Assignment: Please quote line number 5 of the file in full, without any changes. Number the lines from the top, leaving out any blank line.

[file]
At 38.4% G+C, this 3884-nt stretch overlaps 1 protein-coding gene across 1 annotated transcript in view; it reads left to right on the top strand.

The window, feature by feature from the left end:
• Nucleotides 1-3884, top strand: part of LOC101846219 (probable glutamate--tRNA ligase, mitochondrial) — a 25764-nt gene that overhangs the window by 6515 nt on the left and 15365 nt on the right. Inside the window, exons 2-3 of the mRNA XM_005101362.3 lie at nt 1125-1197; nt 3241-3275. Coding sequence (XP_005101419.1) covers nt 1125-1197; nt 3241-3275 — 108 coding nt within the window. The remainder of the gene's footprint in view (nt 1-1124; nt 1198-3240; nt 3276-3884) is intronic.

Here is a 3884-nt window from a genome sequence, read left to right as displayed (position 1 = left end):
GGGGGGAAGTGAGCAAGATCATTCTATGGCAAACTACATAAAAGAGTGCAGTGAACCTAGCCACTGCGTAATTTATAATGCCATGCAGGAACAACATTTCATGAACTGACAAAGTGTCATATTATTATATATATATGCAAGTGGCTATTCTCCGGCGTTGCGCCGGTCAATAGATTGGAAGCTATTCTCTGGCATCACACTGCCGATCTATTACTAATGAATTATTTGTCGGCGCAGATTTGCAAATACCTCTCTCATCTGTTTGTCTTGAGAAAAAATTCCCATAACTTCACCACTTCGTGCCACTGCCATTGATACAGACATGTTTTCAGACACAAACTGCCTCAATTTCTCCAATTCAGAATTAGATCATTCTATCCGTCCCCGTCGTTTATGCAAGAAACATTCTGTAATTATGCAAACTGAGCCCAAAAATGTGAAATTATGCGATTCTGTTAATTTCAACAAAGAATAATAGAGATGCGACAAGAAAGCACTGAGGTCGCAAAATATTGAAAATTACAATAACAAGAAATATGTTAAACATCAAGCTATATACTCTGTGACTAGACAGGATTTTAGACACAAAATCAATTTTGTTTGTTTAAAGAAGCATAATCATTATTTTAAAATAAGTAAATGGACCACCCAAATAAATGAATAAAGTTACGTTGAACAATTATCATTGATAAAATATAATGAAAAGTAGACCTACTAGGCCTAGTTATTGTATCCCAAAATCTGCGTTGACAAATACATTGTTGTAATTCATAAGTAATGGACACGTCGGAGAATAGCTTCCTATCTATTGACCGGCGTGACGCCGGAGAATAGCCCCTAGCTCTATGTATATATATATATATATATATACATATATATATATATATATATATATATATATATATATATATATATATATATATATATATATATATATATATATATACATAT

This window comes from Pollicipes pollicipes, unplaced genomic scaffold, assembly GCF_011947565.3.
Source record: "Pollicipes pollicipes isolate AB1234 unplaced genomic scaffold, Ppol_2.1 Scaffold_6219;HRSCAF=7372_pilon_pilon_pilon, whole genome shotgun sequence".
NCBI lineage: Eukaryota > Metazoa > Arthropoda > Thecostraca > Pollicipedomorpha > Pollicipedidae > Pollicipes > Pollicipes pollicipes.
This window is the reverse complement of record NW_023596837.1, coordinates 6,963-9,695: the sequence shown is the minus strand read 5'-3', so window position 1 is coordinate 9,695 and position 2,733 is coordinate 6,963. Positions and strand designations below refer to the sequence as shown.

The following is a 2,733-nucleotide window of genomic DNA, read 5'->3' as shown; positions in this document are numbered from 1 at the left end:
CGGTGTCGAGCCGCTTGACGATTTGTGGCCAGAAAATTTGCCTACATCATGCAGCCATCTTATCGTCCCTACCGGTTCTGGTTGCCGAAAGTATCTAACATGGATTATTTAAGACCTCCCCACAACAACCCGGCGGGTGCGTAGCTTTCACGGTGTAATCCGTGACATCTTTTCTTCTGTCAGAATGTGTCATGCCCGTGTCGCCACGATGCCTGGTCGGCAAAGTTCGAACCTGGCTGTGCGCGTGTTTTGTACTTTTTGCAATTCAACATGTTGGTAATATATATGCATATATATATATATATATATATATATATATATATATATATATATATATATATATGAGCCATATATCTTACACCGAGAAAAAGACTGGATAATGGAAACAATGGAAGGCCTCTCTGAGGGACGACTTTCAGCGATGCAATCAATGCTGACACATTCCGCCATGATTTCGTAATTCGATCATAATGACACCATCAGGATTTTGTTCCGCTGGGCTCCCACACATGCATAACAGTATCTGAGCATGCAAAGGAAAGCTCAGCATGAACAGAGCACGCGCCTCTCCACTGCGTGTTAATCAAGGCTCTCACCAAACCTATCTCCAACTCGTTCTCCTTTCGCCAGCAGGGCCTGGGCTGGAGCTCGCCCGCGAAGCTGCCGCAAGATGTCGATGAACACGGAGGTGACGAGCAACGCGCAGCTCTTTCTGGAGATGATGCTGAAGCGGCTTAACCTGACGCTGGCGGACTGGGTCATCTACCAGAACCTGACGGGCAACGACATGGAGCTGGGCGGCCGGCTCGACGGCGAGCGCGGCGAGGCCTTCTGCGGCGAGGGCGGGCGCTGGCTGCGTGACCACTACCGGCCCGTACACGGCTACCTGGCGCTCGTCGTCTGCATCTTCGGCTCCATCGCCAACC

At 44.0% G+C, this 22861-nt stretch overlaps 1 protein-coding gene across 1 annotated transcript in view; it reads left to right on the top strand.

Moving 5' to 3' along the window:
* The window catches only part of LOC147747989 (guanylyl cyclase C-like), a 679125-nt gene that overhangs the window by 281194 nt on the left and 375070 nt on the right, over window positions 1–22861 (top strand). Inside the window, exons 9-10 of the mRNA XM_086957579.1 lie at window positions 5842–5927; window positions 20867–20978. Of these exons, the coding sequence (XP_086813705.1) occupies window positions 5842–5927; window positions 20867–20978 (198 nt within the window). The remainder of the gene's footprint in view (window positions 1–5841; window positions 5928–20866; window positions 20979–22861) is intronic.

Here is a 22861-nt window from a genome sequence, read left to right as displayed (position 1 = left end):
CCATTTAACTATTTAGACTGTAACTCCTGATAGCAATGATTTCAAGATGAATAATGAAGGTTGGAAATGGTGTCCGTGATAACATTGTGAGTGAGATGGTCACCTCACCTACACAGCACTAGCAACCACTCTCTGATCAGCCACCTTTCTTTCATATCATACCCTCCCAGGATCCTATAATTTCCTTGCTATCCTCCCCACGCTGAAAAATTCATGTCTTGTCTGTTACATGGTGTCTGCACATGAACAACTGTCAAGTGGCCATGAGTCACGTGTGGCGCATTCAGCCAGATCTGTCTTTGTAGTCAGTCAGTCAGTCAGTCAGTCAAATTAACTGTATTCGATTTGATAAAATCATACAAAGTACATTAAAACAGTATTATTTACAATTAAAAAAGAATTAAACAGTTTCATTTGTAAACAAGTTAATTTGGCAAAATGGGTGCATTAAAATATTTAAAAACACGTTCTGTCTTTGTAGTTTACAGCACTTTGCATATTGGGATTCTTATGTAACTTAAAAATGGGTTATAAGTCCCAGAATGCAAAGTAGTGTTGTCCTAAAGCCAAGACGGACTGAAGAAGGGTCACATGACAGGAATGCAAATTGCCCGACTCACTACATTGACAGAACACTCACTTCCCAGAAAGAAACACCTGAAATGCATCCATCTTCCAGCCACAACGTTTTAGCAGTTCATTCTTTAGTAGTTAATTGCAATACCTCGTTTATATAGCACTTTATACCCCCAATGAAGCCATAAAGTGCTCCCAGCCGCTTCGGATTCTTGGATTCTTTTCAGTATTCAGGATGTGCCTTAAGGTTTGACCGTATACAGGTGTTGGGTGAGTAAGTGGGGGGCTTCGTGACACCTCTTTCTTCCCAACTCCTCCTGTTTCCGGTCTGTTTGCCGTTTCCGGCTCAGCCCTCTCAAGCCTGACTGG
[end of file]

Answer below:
GGGGGGAAGTGAGCAAGATCATTCTATGGCAAACTACATAAAAGAGTGCAGTGAACCTAGCCACTGCGTAATTTATAATGCCATGCAGGAACAACATTTCATGAACTGACAAAGTGTCATATTATTATATATATATGCAAGTGGCTATTCTCCGGCGTTGCGCCGGTCAATAGATTGGAAGCTATTCTCTGGCATCACACTGCCGATCTATTACTAATGAATTATTTGTCGGCGCAGATTTGCAAATACCTCTCTCATCTGTTTGTCTTGAGAAAAAATTCCCATAACTTCACCACTTCGTGCCACTGCCATTGATACAGACATGTTTTCAGACACAAACTGCCTCAATTTCTCCAATTCAGAATTAGATCATTCTATCCGTCCCCGTCGTTTATGCAAGAAACATTCTGTAATTATGCAAACTGAGCCCAAAAATGTGAAATTATGCGATTCTGTTAATTTCAACAAAGAATAATAGAGATGCGACAAGAAAGCACTGAGGTCGCAAAATATTGAAAATTACAATAACAAGAAATATGTTAAACATCAAGCTATATACTCTGTGACTAGACAGGATTTTAGACACAAAATCAATTTTGTTTGTTTAAAGAAGCATAATCATTATTTTAAAATAAGTAAATGGACCACCCAAATAAATGAATAAAGTTACGTTGAACAATTATCATTGATAAAATATAATGAAAAGTAGACCTACTAGGCCTAGTTATTGTATCCCAAAATCTGCGTTGACAAATACATTGTTGTAATTCATAAGTAATGGACACGTCGGAGAATAGCTTCCTATCTATTGACCGGCGTGACGCCGGAGAATAGCCCCTAGCTCTATGTATATATATATATATATATATACATATATATATATATATATATATATATATATATATATATATATATATATATATATATATATATATATATATATATACATAT